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How IoT Is Enabling Sustainability in Industry 

The Way Towards a Sustainable Future is with Tech 

The European Union developed a number of goals in 2015 to improve citizen’s welfare and the environment we live in. These goals, called Sustainable Development Goals (SDGs), encompass areas such as clean water and sanitation, affordable and clean energy, sustainable cities and communities, and climate action. 

According to the UN, 3.5 billion people currently live in cities and with the exponential urbanisation of developing countries, the global urban population is expected to reach 5 billion by 2030. While occupying just 3% of the Earth’s land, cities account for roughly 3 quarters of the world’s total energy consumption and carbon emissions. 

Greenhouse gases are a huge factor in climate change, and energy services make up around 60% of these harmful gases. Earth Day is fast approaching on April 22nd, but it seems like we are quickly moving far away from these sustainability practices and approaches that we need to adopt to prevent climate change. 

Collecting Data Helps Us To Give Back

It is difficult to conceptualise the ramifications of climate change and global warming, as it is something we’ve been hearing about for quite some time now while the situation only worsens. That is where IoT, smart sensors and all the data collection and understanding can come into force. With the ability to track and monitor our actions, we can clearly see where we are going wrong and how we can reduce waste, from both a personal and industrial perspective. 

What’s wonderful about IoT is that it enables you to build out your system incrementally, starting first with the basic tracking of air quality or temperature for example, and then expanding that to more problem areas for governments. There are so many quirks and factors that impact air quality for example, that it can be hard to distinguish what’s truly impactful from what’s only a minor factor at play. But without knowing the faults and inputs, it can be difficult to know where to start. Through careful tracking and gradual implementation, IoT devices and networks can quickly build out a clear dashboard of what’s going on. 

Knowing that a heavy storm is about to increase water levels and cause sewage disruptions can be highly beneficial to city authorities but take it to the next level through tracking infrastructure as well. Old bridges with pressure, temperature or vibrations can also be monitored to ensure they survive storms and don’t cause further problems or ramifications down the line. 

With all of this knowledge at hand, governments and urban planners can better predict dire situations before they come to fruition, saving hundreds of thousands or millions of unnecessary spending. Money that could be spent on, you guessed it, sustainability and environmental causes.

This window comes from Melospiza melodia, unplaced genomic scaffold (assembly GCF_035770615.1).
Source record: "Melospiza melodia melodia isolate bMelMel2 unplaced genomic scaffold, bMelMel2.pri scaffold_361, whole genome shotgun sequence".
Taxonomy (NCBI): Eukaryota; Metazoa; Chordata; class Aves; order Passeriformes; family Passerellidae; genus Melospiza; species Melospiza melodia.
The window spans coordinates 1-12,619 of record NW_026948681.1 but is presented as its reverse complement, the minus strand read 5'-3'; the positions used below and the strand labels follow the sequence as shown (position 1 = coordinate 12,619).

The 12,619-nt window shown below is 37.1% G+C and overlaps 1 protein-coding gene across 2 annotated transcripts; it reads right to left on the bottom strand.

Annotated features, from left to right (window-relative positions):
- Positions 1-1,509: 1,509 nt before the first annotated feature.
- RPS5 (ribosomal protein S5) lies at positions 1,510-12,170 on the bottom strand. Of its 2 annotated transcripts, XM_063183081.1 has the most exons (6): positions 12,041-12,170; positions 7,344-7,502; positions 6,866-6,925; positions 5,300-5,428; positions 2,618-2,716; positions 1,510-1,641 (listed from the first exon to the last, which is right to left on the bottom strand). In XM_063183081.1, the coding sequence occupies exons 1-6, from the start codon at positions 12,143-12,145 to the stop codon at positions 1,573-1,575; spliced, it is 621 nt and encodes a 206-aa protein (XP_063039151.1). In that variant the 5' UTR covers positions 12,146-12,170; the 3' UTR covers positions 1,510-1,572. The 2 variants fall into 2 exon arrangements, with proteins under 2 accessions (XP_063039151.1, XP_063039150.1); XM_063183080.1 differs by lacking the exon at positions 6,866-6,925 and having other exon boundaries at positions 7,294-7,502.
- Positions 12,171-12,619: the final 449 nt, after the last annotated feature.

Be Smart About Your Energy Consumption 

Switched on lights, dripping taps, blasting heaters and spinning conveyor belts are the norm at manufacturing facilities, unfortunately. With IoT systems and smart energy meters, this no longer need be the case. 

Installing smart lights and thermostats allows plants to manage their energy usage efficiently, saving a huge amount of money and energy because their resources are only used on an as-needs basis. Connected smart thermostats and IoT platforms can further breakdown exactly where all of this energy is being used, making managers more aware of waste and how they can reduce this further. After all, what gets measured certainly does get managed! 

Connected smart thermostats can also be used to integrate with heating systems so that clear cut decisions can be made on when to turn the heating on based on fluctuating energy costs. AI and data analytics programmes can be further integrated into these platforms to then switch on heating or lighting systems at the times they are most in use. 

In line with the previous point about governments tracking their infrastructure, industrial manufacturers can also use this technique to reduce their machinery downtime. Predictive maintenance enables companies to foresee when their equipment is about to fail, or when it will fail in the future. They can then take the right steps to order parts or bring in engineers to assess the machinery. This saves a lot of energy, time and costs as maintenance are carried out only when it is necessary, therefore massively decreasing their carbon footprint. 

Map It Out

Sustainability goals and constant climate talk can be overwhelming and tricky to approach as there are many paths companies can take to tackle the issue. As we always say with IoT projects, it is best to start small and then slowly grow and expand. The same can be said for being a sustainable industrial organisation, start with one small goal and break it out. IoT can be applied to everything and the tools are there to allow you to track every moving part. At Davra, we are experts in working with large industrial processes and are eager to hear about how you pursue sustainability efforts in your company. 


Brian McGlynn, Davra, COO

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